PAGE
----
South Sudan: 'Shocking' killing and mass displacement of Shilluk people by government forces - new evidence
Amnesty International can reveal the “shocking” horrors faced by tens of thousands of civilians in South Sudan’s Upper Nile region as they were forcibly displaced by government forces between January and May this year, in new findings published today.
Amnesty researchers interviewed victims and eyewitnesses who described how government troops and allied militias burnt, shelled and systematically looted civilian houses. Witnesses reported how a bombing from an Antonov plane destroyed civilian homes, and revealed how some elderly or vulnerable people who were unable to flee the violence burnt to death in their homes.
The organisations also documented how government troops killed several civilians over the course of the offensive. Some of the killings were clearly deliberate, as the victims were shot while held captive or shot in the back while they attempted to flee.
Civilians from the Shilluk minority told Amnesty how everything from stored food supplies to furniture and even the front doors of houses were stolen during the purge. One village chief described the destruction as though the area had been “swept by a flood”.
Joanne Mariner, Senior Crisis Response Adviser at Amnesty International, said:
“The mass displacement of the Shilluk ethnic minority, almost in its entirety, is truly shocking.
“Whole areas of the Shilluk heartland have been ravaged, with civilians’ homes burnt and their belongings and food stores looted. This leaves them with little prospect of returning home, given the region’s growing humanitarian crisis and their fears of renewed violence.”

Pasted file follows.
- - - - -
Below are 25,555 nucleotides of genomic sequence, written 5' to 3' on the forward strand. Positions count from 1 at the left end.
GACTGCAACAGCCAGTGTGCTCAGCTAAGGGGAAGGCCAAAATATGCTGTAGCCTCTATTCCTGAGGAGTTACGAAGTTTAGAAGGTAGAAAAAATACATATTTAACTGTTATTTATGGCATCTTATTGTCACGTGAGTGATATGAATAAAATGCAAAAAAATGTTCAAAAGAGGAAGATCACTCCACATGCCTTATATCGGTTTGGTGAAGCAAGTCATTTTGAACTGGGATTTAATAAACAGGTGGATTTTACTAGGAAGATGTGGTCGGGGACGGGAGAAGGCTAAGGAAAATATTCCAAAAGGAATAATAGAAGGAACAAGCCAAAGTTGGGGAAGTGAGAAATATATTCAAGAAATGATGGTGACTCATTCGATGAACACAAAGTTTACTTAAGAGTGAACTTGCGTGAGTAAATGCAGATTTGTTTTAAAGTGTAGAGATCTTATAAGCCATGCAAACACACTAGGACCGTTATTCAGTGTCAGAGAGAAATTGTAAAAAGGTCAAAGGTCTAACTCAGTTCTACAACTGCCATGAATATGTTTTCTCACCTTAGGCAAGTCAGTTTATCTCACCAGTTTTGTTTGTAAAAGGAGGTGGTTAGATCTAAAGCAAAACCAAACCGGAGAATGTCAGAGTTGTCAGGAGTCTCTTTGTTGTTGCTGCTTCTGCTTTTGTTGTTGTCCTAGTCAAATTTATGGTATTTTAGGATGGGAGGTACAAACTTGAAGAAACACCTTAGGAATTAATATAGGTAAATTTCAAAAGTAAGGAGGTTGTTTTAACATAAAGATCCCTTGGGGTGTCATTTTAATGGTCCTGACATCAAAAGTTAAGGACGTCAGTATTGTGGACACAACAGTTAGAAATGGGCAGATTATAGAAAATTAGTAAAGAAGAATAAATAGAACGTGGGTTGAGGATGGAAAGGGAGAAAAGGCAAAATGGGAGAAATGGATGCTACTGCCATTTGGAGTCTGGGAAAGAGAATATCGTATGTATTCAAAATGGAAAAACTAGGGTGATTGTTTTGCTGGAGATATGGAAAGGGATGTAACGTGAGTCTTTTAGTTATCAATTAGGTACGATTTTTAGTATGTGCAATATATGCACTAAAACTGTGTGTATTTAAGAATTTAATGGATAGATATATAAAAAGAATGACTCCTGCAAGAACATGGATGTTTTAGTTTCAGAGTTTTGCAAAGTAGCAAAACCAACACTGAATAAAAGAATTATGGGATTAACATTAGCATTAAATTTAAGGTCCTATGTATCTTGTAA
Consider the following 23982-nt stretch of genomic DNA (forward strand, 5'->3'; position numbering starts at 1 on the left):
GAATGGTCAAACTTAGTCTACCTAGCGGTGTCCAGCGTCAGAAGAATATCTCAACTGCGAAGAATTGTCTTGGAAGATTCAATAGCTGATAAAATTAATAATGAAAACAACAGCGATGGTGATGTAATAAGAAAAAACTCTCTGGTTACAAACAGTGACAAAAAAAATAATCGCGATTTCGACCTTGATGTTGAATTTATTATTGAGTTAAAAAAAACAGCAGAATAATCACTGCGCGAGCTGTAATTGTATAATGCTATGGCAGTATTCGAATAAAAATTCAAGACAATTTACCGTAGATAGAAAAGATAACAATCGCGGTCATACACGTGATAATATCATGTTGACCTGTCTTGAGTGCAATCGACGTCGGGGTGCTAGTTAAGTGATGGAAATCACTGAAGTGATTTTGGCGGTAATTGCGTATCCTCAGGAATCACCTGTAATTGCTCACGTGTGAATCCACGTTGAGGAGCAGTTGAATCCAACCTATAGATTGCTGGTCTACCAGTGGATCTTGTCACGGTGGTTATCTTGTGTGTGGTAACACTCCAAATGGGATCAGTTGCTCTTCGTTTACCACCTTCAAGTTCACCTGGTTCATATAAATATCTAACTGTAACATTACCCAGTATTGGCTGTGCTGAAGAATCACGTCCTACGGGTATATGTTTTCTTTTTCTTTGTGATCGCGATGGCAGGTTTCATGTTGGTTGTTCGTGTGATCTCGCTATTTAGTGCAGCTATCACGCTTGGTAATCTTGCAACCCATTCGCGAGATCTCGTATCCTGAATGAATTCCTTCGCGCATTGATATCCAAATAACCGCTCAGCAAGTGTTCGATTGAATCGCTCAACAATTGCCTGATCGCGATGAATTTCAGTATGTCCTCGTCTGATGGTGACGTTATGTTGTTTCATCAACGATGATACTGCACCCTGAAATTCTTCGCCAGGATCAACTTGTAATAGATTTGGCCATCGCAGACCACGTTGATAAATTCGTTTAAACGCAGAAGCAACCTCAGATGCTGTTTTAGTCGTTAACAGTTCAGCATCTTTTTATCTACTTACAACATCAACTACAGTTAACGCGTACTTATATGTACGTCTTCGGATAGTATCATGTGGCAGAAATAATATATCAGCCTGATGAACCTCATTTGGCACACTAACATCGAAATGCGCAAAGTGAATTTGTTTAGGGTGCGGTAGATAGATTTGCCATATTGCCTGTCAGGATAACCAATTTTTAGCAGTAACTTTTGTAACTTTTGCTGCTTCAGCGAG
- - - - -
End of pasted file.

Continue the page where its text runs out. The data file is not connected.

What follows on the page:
The January-May 2017 government offensive in Upper Nile, aided by ethnic Dinka militias, retook territory that had in recent years been under the control of an opposition armed group made up of Shilluk Agwelek fighters under the command of Johnson Olony. It displaced tens of thousands of Shilluk civilians, including nearly the entire populations of numerous towns and villages on the west bank of the White Nile.
Amnesty has gathered satellite imagery showing the destruction of homes and other civilian objects in the central areas of Wau Shilluk – including a traditional temple or Radd. Most people in the region live in thatch-roofed huts called tukuls, which are highly flammable.
Some of the Shilluk have returned to their homes since the offensive, but the large majority remain displaced. Tens of thousands have fled north to become refugees in Sudan, and approximately 10,000 others are surviving in squalid conditions in an ad hoc camp in Aburoc village that has been wracked by dire shortages and cases of cholera.
Located in a pocket controlled by the Agwelek opposition forces, who are aligned with the Sudan People’s Liberation Movement-in Opposition (SPLA-IO), Aburoc is patrolled by a small contingent of UN peacekeeping troops sent there to facilitate the delivery of humanitarian aid. The camp is ill-suited to be a long-term refuge for large numbers of displaced persons as it lacks sufficient water for their basic needs
Donatella Rovera, Senior Crisis Response Adviser at Amnesty International, said:
“Bereft of food and belongings, Shilluk civilians will need humanitarian aid to return home. But most of all, UN peacekeepers must be prepared and adequately resourced to ensure that their security will be protected.”
In late May and early June, Amnesty International researchers interviewed 79 victims and eyewitnesses to abuses at an ad hoc displaced persons camp in Aburoc, and in the UN Protection of Civilians (PoC) site in Malakal, both in the Upper Nile region. They also spoke to numerous humanitarian staff, UN officials, and opposition, political and civil society figures in Aburoc, Malakal and Juba.